jeudi 13 juillet 2017

The "Batman Effect": perseverance can be taught through role play

White, R. E., Prager, E. O., Schaefer, C., Kross, E., Duckworth, A. L., & Carlson, S. M. (2016). The “Batman Effect”: Improving Perseverance in Young Children. Child Development, n/a-n/a. https://doi.org/10.1111/cdev.12695

Children who play a role, identifying with a known character (ex. Batman) with positive qualities, could increase their perseverance. Perseverance is the ability to self-regulate, avoid distraction and stick to one’s goals and intentions.
How does it work ? Playing a role means self-distancing, which means shifting to a 3rd-person point of view and thinking of yourself from an outsider perspective. It especially distances us emotionally from our experience of the moment (temptations, distractions or negative emotions), which means better self-regulation and better perseverance.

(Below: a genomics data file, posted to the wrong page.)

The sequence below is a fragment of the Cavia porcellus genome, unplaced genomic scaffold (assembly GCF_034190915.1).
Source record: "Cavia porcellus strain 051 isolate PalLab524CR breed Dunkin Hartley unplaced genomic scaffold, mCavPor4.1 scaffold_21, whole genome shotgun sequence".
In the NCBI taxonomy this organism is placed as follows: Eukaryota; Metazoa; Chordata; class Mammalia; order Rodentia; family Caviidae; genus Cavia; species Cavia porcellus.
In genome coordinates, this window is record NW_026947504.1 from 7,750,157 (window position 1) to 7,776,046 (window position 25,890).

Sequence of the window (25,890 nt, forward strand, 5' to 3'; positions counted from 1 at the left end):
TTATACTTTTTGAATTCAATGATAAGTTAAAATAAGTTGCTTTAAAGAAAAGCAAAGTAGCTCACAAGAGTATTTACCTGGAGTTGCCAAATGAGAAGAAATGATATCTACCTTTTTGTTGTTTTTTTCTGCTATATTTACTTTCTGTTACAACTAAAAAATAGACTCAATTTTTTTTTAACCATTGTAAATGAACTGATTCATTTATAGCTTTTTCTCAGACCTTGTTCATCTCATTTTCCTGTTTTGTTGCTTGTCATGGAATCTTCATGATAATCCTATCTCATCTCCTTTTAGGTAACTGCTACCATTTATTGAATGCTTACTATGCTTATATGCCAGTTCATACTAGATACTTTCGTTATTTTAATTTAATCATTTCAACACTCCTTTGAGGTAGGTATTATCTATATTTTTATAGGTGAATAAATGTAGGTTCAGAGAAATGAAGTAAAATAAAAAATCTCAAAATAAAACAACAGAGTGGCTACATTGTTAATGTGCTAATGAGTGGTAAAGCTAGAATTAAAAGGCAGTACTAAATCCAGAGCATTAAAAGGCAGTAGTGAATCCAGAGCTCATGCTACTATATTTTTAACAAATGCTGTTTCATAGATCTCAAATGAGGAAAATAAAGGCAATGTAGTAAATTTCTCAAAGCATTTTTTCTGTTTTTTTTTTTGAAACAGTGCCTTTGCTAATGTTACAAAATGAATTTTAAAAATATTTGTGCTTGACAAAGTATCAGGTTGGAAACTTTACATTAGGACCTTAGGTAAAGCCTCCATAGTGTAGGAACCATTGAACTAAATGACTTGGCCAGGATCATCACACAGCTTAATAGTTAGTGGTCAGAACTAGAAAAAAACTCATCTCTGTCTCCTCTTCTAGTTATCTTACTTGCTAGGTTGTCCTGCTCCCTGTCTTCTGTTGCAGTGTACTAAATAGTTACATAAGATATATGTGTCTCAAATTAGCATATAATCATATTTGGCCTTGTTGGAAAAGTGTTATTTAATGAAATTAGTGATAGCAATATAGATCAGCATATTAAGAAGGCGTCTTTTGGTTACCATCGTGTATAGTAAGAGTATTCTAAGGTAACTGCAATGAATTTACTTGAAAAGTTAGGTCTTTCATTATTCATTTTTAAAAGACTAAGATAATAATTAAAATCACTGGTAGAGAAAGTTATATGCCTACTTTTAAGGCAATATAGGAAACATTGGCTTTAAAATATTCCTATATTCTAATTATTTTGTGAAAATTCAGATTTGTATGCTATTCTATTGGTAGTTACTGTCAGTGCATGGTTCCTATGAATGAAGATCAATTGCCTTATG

So : «Kid, dress like Batman [or Elsa] when doing your homework!» (via PsychologyToday)

mercredi 28 juin 2017

FBI unclassified: Gygax looks like a badass

Via PaxSims and ReasonH&R

Criminal justice reporter CJ Ciaramella filed a Freedom of Information Act (FOIA) request for the FBI's files on TSR, Inc.
  • Typical wargaming enthousiasts are reported to be extremely intelligent individuals, live frugally to support their hobby, overweight and not neat in appearance.
  • Gary Gygax is reported to be eccentric and frightening, carrying a weapon, answering letters coming from a prison, hold a company in Liberia to avoid taxes, be a member of the Libertarian Party and would be extremely uncooperative with the FBI [about a fellow gamer?].